Gustafsson and Smith fighting to prove something … to themselves

It’s hard to measure what success looks like against Jon Jones. The man has been fighting professionally since 2008, and no one has legitimately beaten him.

If we’re being honest, though, the most recent attempts to halt Jones’ perfection — failed title bids by Alexander Gustafsson (December) and Anthony Smith (March) — were downright disappointing.

Gustafsson (18-5) took Jones to the brink of defeat in a 2013 title fight, but in their highly anticipated rematch at UFC 232, he managed to land only 22 strikes. And Smith (31-14), who is known as one of the scrappiest, most unbreakable athletes in the UFC, inexplicably froze against Jones. He survived five rounds but never truly went for broke. He has admitted as much since.

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Such is the buildup to Saturday’s UFC Fight Night in Stockholm, Sweden. Gustafsson and Smith will square off in the main event, each fresh off a lackluster showing against the dominant champion.

Neither is likely to earn a title shot in the near future, which raises the obvious question: What are they really fighting for?

Listen to their responses, and you’ll know. This fight is not about sorting out rankings or title opportunities. In a way, Saturday’s bout is taking place for no one other than the two men involved.

Gustafsson needs to establish who he is, now that he’s no longer the man who “might be Jon Jones’ kryptonite.” And Smith needs to make amends in his own head, for his frustrating performance in a bout he’d waited years to reach. When you look at it that way, there’s actually quite a bit at stake.

ESPN Stats & Information

By the numbers

Minus-89: Significant strike differential for Smith in his last fight, against Jon Jones, according to UFC Stats. It was a career worst — as was the minus-37 differential for Gustafsson in his most recent fight, also against Jones.

Five vs. five

Fighting words

“It’s not really about Gus, you know? It’s not even really about winning or losing. It’s not about getting back to the title. I’m not sitting here saying I don’t want to win; that’s not what I’m saying. I’m saying I haven’t even considered the fight in a win-vs.-loss situation, ’cause honestly I don’t give a s— what happens. I just want to perform. I want to go in there, I need to destroy something to get this feeling out of my stomach, this burning, sick feeling that I can’t shake. The only way I’m going to do that is I gotta let it out on somebody. I wasn’t able to let that out on Jon, and I didn’t. So I still have it.” –Smith, talking to ESPN about how the lingering disappointment of his loss to Jones shapes his mindset for the Gustafsson fight

Dom and Gil’s film study

The keys to victory for Gustafsson (according to Dominick Cruz and Gilbert Melendez):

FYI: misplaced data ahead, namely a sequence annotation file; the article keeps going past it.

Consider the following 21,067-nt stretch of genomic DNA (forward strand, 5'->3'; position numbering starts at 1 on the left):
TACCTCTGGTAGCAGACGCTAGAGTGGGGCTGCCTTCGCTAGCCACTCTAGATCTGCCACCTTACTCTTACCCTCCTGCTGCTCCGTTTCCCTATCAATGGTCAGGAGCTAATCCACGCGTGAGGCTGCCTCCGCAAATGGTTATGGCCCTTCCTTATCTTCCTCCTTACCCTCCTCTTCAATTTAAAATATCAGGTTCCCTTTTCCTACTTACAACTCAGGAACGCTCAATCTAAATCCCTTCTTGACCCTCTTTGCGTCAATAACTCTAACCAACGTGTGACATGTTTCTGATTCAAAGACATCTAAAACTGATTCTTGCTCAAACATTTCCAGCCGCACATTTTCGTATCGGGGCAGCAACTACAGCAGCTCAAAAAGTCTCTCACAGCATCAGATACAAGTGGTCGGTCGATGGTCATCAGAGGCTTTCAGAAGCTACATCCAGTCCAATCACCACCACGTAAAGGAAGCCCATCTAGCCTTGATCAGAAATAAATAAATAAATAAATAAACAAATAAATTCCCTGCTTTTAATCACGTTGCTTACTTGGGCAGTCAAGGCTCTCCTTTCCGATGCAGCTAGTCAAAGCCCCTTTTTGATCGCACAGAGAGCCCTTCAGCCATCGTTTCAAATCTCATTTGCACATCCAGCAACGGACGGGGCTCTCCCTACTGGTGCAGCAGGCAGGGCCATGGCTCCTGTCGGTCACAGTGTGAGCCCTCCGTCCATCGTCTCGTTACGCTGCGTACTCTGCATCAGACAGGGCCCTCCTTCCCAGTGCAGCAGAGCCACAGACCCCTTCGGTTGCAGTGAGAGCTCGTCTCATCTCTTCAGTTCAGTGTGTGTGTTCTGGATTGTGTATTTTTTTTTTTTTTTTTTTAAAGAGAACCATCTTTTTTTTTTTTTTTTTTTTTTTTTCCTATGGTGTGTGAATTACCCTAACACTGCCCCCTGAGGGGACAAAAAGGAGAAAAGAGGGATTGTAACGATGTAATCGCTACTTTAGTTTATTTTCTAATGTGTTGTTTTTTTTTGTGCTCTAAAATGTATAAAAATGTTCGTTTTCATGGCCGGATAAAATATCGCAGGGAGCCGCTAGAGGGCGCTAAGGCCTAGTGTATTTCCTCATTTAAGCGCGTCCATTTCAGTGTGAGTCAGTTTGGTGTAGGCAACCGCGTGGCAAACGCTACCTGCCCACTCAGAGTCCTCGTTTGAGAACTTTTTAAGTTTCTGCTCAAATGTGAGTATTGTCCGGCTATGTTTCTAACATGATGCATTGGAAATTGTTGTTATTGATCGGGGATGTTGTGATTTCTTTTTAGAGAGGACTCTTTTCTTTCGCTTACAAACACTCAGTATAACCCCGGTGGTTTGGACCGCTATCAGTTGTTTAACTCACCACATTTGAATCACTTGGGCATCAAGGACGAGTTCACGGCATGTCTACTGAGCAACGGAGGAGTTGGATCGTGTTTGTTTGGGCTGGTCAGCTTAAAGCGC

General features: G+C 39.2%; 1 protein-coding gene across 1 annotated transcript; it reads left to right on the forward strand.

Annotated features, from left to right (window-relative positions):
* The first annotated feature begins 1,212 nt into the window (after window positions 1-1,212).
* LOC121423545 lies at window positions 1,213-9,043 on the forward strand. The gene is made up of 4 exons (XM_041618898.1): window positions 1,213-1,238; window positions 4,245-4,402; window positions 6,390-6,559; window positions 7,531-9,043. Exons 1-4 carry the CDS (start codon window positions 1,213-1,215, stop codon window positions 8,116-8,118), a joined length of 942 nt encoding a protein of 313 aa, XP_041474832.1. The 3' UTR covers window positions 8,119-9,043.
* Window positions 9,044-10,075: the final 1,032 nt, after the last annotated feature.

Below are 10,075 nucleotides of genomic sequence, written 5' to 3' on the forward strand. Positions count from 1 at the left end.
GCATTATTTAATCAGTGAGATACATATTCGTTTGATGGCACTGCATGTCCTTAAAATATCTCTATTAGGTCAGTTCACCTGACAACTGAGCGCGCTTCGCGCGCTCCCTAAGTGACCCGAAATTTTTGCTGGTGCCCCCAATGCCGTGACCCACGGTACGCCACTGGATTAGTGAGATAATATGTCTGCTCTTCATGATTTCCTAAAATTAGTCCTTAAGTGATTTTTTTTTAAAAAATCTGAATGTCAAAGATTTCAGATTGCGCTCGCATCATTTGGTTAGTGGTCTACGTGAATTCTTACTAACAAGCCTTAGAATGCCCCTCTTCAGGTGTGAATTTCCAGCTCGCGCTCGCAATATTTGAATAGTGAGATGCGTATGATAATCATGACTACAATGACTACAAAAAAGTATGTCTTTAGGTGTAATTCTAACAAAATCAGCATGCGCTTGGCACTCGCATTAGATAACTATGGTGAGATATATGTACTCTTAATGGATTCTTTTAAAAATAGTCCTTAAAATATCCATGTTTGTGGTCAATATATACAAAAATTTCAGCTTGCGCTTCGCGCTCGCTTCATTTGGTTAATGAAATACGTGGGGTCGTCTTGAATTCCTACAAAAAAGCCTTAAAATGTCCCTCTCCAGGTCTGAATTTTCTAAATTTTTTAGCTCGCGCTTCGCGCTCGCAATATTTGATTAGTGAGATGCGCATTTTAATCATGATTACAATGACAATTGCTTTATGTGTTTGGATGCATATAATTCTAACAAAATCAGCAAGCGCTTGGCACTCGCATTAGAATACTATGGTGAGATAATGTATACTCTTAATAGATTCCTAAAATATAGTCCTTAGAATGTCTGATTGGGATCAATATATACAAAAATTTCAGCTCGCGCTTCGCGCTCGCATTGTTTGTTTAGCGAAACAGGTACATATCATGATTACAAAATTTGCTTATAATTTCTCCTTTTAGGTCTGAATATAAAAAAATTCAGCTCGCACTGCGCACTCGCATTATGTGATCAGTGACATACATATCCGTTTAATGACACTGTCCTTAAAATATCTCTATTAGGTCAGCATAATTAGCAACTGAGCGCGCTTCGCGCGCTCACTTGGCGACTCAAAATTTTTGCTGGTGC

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1:45

Dominick Cruz details how both Alexander Gustafsson’s light footwork and power in the takedown will play crucial roles in his bout vs. Anthony Smith.

The keys to victory for Smith (according to Cruz and Melendez):

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1:09

Gilbert Melendez says that it’ll be key for Anthony Smith to push Alexander Gustafsson up against the cage and win points there, knowing that Gustafsson will be light on his feet.

And the winner is …

On paper, this is Gustafsson’s fight to lose. He’s the more technical striker and probably the better athlete. Smith has finishing prowess, which makes him a dangerous underdog, but Gustafsson’s chin is still above average and his defensive wrestling is underrated. It’s also a very quick turnaround for Smith. Brett Okamoto’s pick: Gustafsson gets it done, third-round TKO.

What to watch for (beyond the main event)

Top-heavy with light heavies

The light heavyweight fisticuffs get going before the main eventers hit the Octagon, as the fight leading up to Gustafsson vs. Smith is also a 205-pound bout. One of the two fighters in the co-main event has something to overcome.

Jimi Manuwa will be trying to halt a three-fight skid when he faces Aleksandar Rakic, an Austrian who is 11-1 and has not lost since his MMA debut in 2011. He is 3-0 in the UFC.

There was to be a third 205-pound fight at the top of the card, but Volkan Oezdemir vs. Ilir Latifi was canceled on Thursday after Latifi, who fights out of Stockholm, was pulled because of a back injury.

Fighter, cop, actor … and matchmaker

Nick Hein, on the set of “Diese Kaminskis,” prepares to film a fight scene. Dennis Grombkowski/Zuffa LLC/Getty Images

Four things you might not know about German lightweight Nick Hein, who faces Frank Camacho in a preliminary bout:

  • He is a former police officer in Cologne — thus the nickname “Sergeant” — who wrote a book about police work.

  • He also has worked as an actor, co-starring in a TV show, “Diese Kaminskis,” about a trio of hapless brothers who run a funeral parlor.

  • He is a former two-time national champion judoka who, while competing in Japan, met a local woman who would become his wife.

  • And speaking of marriage, Hein made his UFC debut in 2014 against Drew Dober, who after the fight would meet Hein’s sister and eventually marry her.

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